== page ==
Here’s what that says in plain English: Take any two sets 𝑥 and 𝑦. If it’s the case that any element of 𝑥 is also an element of 𝑦, and vice versa, then it must be the case that 𝑥 = 𝑦. In plainer English, two sets are the same if they have all the same elements. (The converse of this is guaranteed by the substitution rule of equality: if two sets are the same, then they must have the same elements).

This tells us that a set is *defined* by its elements. For any set 𝑥, if you were to list all of its members, you have fully specified everything there is to specify about the set. If there was something else you could say about the set that could further distinguish it, then that would mean that two sets with the same members could be distinguished somehow, which they can’t.

Among other things, this tells us that the set {𝑥, 𝑥} is the same thing as the set {𝑥}, because there’s no difference between a set containing 𝑥 “twice” and a set containing 𝑥 “once”. All you can ask of a set 𝑦 is the following: “Is it the case that 𝑥 ∈ 𝑦?”, which doesn’t distinguish between 𝑦 = {𝑥} and 𝑦 = {𝑥, 𝑥}. Notice that we’re already slightly violating the intuitive concept of a set as just a bag of things. If a set is defined by what it contains, then it seems reasonable that a set could contain two sets that have the same contents. But “two sets with the same contents” are in fact just one set, by the axiom of extensionality. So in this axiomatization, sets *cannot* contain duplicates!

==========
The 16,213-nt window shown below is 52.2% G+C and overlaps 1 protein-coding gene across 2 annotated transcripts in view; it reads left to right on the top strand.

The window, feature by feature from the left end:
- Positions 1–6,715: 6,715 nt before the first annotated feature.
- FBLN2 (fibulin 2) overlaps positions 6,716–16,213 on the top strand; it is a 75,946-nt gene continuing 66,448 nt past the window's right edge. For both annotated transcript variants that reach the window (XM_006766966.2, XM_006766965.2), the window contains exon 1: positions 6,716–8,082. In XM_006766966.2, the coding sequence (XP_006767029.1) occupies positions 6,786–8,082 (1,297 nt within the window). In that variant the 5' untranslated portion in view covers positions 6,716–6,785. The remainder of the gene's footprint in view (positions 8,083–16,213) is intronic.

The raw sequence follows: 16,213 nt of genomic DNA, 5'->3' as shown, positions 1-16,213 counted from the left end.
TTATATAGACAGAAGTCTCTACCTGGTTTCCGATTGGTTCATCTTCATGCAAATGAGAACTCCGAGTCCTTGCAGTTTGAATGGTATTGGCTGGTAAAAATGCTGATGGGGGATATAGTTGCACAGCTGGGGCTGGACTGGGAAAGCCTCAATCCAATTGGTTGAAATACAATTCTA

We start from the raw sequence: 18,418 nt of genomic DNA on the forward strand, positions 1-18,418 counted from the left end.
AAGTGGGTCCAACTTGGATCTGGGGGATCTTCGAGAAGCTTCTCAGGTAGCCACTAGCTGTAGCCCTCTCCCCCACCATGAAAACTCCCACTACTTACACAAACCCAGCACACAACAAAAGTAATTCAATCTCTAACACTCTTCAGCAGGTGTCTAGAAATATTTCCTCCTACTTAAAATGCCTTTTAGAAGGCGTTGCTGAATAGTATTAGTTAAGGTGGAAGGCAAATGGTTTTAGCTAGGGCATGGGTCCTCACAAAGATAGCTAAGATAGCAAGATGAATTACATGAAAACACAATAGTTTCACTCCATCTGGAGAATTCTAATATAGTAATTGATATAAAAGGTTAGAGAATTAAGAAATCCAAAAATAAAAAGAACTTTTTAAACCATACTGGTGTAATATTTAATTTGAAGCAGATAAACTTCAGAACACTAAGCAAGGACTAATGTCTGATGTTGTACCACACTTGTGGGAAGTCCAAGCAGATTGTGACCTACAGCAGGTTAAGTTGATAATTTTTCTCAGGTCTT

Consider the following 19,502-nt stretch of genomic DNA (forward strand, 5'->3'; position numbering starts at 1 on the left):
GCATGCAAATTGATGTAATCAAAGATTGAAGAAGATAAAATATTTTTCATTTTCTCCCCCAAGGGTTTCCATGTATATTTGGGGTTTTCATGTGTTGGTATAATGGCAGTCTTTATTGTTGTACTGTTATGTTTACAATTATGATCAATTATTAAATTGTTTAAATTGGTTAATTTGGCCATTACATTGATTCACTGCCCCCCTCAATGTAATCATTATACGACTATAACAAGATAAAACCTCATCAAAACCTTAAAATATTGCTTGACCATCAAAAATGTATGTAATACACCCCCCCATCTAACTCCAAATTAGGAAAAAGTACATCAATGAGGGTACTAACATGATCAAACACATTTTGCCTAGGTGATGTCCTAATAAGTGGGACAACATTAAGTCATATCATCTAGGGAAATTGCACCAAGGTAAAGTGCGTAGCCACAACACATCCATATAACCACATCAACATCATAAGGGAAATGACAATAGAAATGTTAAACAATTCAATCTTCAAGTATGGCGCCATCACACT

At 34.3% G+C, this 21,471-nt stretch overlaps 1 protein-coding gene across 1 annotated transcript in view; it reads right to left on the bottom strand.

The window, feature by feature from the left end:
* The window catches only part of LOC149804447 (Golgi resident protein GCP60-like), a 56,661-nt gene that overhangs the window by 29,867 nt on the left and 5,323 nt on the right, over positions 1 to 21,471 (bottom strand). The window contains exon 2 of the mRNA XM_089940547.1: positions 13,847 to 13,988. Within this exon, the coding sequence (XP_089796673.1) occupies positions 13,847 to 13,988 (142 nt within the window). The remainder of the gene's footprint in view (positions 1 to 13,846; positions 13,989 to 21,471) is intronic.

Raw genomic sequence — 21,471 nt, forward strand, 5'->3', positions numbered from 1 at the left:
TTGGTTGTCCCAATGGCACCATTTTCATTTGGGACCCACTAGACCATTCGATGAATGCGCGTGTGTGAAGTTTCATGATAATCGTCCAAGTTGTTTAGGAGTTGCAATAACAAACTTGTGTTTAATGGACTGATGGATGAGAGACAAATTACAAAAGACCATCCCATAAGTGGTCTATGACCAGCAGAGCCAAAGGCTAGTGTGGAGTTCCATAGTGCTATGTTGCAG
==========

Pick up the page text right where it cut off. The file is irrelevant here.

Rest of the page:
Another consequence of the axiom of extensionality is that the set {𝑥, 𝑦} is the same thing as the set {𝑦, 𝑥}. A set is just an unordered “bag” of things. Both those sets contain 𝑥 as well as 𝑦, and there’s no way to ask if 𝑥 comes “first” in the bag.

On to the next axiom! At this point, we’ve got the idea that a set is defined by its members. But we aren’t yet guaranteed the existence of any particular sets. This axiom we’ll introduce now is a good starting point for narrowing down our models to those that contain familiar sets. It actually usually doesn’t appear in most standard axiomatizations of set theory, but that’s only because it can be derived from axioms that we’ll introduce later.

**Axiom of Empty Set